Effects of Alcohol
Alcohol is a depressant that slows the body down, and causes delayed reactions. Since the brain is largely affected by alcohol, effective reasoning becomes weakened. A person consuming alcohol does not act in a normal fashion. The central nervous system of the human body becomes depressed; one of the many affects alcohols has on the body. Both peripheral nervous system and the central nervous system can become permanently damages with chronic addiction to alcohol. Alcohol can be absorbed into nearly every single biological tissue in the body. Alcoholics or even occasional drinkers can become dehydrated very easily. Alcohol is a diuretic and causes urination. Alcohol removes fluids from tissues it contacts, leading to dehydration. Dehydration can cause a person to feel fatigued, have dizziness, headaches, and muscle cramps.
Alcohol eats up the bodies nutritional reserves. Because of this individual’s drinking alcohol over a long period of time will begin to look aged and rough. Exercise and hydrating the body helps a person feel normal. Sweat helps release the toxins in the body, and allow alcoholics to get harmful residues out. The body will need vitamins and minerals to replenish what is lost through sweat. Vitamin C, potassium and carbohydrates need to be consumed in order to get the body back to state it was in prior to alcohol consumption.
Other than harming the body, alcohol can harm the way of life. Loved ones around an individual can harmed due to the negative effects alcohol can have.
Alcohol is usually ingested through the mouth, and is then absorbed into the body. Once alcohol reaches the stomach, only 20% is absorbed and goes directly into the blood and the remaining 80% goes through the digestive process and continues onto the small intestine before reaching the bloodstream. Alcohol will reach the liver where it becomes metabolized, and is broken down by enzymes. Only small amounts of alcohol can be processed by the liver, for example a 12 ounce bottle of beer. Anything more than that, the blood become saturated, and is held within tissues until the liver is able to process it. When alcohol is constantly abused anemia and blood clotting abnormalities can occur. A person can become easily bruised, and bleeding will be easier to come by as well. Infection is then able to take place in the body.
One way alcohol can affect the liver is through a buildup of scar tissue called cirrhosis. Cirrhosis blocks blood flow and can cause hepatitis. Varicose veins are another result of cirrhosis, which can rupture and cause internal bleeding. When the liver breaks down alcohol, this process can result in inflammation. The resulting inflammation is called alcoholic hepatitis and can cause symptoms such as nausea and vomiting, fever and fatigue. When the liver is having issues, jaundice, or yellowing of the skin and eyes may occur.
The Reproductive System
Sperm and testosterone in men can be affected, which may lead to impotence and/or infertility. In a woman estrogen metabolism in the liver can be decreased, which boost estrogen levels in the body. Menstrual irregularities can then occur, and worse, like men- infertility.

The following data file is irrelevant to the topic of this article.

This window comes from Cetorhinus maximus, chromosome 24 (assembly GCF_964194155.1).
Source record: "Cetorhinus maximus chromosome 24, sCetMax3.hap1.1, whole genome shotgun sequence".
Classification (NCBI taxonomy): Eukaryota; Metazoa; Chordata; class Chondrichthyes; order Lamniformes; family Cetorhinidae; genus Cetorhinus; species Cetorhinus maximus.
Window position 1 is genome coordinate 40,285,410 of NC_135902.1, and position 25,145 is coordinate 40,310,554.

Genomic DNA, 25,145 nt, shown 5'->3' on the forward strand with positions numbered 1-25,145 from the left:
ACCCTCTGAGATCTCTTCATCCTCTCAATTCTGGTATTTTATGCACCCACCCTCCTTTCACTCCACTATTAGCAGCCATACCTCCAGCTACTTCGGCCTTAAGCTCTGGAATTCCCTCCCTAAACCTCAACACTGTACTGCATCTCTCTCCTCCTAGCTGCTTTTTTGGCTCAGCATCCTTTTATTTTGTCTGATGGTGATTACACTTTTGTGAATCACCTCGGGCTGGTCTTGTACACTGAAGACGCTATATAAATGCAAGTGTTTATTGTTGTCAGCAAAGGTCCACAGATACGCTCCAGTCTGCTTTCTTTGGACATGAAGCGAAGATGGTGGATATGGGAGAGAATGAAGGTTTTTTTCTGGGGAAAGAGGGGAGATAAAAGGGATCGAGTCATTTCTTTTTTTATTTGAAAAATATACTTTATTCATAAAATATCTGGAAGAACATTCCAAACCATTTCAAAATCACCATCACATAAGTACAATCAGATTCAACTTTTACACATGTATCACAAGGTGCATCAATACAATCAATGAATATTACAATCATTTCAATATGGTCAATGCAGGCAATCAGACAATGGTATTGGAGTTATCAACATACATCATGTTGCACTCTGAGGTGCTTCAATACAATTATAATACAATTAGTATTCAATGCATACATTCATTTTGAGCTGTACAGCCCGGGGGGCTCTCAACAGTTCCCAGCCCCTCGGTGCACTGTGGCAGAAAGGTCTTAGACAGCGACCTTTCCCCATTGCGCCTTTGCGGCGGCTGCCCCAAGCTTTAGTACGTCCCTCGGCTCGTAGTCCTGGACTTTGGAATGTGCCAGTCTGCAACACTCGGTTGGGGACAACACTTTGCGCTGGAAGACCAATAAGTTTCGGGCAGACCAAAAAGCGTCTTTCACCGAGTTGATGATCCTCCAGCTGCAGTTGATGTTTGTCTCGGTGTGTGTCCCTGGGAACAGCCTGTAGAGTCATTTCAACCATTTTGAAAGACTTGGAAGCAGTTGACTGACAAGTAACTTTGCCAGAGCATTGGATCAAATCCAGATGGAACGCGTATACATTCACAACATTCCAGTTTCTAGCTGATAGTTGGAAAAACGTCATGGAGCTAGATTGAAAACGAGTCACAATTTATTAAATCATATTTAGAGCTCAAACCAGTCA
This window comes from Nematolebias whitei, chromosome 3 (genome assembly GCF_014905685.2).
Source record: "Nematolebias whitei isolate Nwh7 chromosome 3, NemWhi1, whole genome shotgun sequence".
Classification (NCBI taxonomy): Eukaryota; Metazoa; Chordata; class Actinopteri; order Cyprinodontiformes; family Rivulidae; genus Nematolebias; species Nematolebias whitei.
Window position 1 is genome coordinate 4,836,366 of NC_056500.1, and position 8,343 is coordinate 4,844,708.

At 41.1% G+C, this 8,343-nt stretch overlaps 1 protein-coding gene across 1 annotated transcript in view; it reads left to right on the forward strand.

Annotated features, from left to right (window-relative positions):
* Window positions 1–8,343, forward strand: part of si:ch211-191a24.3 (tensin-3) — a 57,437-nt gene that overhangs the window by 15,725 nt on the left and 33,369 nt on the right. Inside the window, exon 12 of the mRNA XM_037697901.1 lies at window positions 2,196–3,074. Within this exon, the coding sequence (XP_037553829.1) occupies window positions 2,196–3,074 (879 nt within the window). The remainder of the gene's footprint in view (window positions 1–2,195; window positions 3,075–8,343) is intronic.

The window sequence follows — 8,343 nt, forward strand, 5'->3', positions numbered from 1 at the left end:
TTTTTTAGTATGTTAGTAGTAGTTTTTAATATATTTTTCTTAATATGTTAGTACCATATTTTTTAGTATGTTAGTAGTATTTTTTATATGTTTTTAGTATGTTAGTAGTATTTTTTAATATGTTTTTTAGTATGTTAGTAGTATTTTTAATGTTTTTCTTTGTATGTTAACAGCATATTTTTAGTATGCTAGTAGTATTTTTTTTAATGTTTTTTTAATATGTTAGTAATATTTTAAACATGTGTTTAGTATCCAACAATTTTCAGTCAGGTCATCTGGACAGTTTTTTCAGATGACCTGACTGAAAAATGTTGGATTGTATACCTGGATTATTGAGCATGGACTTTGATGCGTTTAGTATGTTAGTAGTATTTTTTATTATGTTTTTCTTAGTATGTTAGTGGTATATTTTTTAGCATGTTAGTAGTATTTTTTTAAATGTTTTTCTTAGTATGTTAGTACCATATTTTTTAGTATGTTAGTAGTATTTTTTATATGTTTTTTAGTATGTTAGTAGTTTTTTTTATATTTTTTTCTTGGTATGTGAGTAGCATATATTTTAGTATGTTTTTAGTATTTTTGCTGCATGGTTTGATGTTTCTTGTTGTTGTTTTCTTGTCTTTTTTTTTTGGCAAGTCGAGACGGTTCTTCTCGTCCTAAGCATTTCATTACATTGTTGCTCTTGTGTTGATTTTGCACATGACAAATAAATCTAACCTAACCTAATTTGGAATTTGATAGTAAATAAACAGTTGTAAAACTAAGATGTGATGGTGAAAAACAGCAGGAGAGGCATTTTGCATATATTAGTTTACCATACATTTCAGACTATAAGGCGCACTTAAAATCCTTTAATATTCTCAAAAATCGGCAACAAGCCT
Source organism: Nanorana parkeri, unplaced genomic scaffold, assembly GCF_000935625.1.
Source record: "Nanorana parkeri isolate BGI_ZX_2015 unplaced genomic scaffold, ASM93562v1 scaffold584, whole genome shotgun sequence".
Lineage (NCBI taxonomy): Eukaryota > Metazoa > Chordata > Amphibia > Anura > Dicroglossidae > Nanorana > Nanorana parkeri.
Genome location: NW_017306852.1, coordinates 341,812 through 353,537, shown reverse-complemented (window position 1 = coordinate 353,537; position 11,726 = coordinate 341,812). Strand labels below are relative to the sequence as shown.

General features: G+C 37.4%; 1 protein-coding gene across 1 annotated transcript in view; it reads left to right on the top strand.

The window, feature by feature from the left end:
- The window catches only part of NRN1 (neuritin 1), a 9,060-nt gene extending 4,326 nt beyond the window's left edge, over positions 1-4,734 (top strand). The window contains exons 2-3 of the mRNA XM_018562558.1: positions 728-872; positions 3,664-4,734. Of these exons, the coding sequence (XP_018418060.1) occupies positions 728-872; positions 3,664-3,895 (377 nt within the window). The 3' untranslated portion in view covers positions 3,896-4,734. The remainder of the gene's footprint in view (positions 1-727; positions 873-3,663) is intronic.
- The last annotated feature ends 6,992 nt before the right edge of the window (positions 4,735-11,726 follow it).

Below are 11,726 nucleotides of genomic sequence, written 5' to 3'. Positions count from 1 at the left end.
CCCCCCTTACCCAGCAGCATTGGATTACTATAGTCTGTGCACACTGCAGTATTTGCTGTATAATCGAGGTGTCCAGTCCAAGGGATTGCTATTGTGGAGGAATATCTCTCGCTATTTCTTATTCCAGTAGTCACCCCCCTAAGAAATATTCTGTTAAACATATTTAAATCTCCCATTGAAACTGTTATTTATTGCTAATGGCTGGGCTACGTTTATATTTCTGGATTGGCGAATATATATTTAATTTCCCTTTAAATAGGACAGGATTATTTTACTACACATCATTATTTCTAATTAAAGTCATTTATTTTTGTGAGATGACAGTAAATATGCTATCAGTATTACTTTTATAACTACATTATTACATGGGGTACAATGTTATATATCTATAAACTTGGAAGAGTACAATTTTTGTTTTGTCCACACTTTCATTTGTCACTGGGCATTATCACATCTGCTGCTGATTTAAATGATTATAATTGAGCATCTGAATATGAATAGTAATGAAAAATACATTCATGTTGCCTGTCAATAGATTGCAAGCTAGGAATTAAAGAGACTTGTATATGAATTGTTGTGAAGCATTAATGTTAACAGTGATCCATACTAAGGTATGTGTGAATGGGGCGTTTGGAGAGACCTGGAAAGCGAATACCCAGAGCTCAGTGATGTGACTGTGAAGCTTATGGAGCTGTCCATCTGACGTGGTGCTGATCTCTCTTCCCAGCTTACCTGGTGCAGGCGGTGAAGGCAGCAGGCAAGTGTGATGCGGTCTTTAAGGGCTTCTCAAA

Alcohol’s Effects on the Stomach
Alcohol can damage the stomach lining through inflammation, inducing gastritis. Ulcers and acid reflux disease occur after overuse of alcohol. With prolonged irritation a vessel can rupture and cause large amounts of bleeding. This can be very painful and can cause some serious health issue, especially when an individual continues to drink.
The cerebellum of the brain, which is responsible for coordinating movements and some forms of learning, is very sensitive to thiamine deficiency which is damaged by continuous alcohol consumption. Alcohol does kill brain cells, but more importantly it prevents the repair, and creation of new ones. Since alcohol damages such a wide variety of the body, especially the brain and CNS, things such as the hippocampus structure become damaged as well and once that occurs long-term lack of growth occurs. The hippocampus is a ridge on the floor of each lateral ventricle in the brain and consists of mostly gray matter and has a primary role in memory coordination.
What happens to one person does not necessarily happen to another. There are many different ways to help recovering alcohol addicts. New technology is constantly thought of and scientifically experimented to help improve this area of expertise, different cases call for different actions.
Alcohol and Other Drugs
Alcohol can affect the metabolism of drugs and it can increase or reduce the metabolism of certain drugs. Alcohol can turn drugs into even more toxic substances. Kidneys filter the blood, and do not metabolize drugs like the liver does. Drugs can build up in the body should your kidneys be damaged. When the drugs and the alcohol are mixed, the kidneys and liver have a very high potential to undergo permanent damage. Sometimes these organs can even fail, and death can occur.
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